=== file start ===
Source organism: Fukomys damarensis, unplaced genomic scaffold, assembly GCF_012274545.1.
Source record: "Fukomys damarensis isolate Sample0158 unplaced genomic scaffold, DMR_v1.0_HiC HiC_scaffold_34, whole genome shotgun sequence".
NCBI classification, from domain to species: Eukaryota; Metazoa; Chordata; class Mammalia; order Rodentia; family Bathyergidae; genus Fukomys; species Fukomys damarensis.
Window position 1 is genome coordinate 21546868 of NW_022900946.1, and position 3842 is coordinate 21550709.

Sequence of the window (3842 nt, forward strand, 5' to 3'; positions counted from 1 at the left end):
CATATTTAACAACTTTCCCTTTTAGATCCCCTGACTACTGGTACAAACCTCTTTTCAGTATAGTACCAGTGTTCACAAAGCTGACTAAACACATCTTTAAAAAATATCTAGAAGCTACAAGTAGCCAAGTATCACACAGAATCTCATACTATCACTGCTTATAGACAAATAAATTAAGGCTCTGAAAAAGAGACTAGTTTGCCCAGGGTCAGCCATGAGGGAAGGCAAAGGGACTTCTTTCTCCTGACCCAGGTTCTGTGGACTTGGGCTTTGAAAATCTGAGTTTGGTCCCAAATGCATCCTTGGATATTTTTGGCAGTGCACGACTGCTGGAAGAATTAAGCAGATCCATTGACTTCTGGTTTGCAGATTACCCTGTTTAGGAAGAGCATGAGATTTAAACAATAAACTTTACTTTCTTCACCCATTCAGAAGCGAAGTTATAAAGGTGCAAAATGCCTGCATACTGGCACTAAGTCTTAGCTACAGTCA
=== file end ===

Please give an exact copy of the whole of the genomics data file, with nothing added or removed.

Source organism: Fukomys damarensis, unplaced genomic scaffold, assembly GCF_012274545.1.
Source record: "Fukomys damarensis isolate Sample0158 unplaced genomic scaffold, DMR_v1.0_HiC HiC_scaffold_34, whole genome shotgun sequence".
NCBI classification, from domain to species: Eukaryota; Metazoa; Chordata; class Mammalia; order Rodentia; family Bathyergidae; genus Fukomys; species Fukomys damarensis.
Window position 1 is genome coordinate 21546868 of NW_022900946.1, and position 3842 is coordinate 21550709.

Sequence of the window (3842 nt, forward strand, 5' to 3'; positions counted from 1 at the left end):
CATATTTAACAACTTTCCCTTTTAGATCCCCTGACTACTGGTACAAACCTCTTTTCAGTATAGTACCAGTGTTCACAAAGCTGACTAAACACATCTTTAAAAAATATCTAGAAGCTACAAGTAGCCAAGTATCACACAGAATCTCATACTATCACTGCTTATAGACAAATAAATTAAGGCTCTGAAAAAGAGACTAGTTTGCCCAGGGTCAGCCATGAGGGAAGGCAAAGGGACTTCTTTCTCCTGACCCAGGTTCTGTGGACTTGGGCTTTGAAAATCTGAGTTTGGTCCCAAATGCATCCTTGGATATTTTTGGCAGTGCACGACTGCTGGAAGAATTAAGCAGATCCATTGACTTCTGGTTTGCAGATTACCCTGTTTAGGAAGAGCATGAGATTTAAACAATAAACTTTACTTTCTTCACCCATTCAGAAGCGAAGTTATAAAGGTGCAAAATGCCTGCATACTGGCACTAAGTCTTAGCTACAGTCA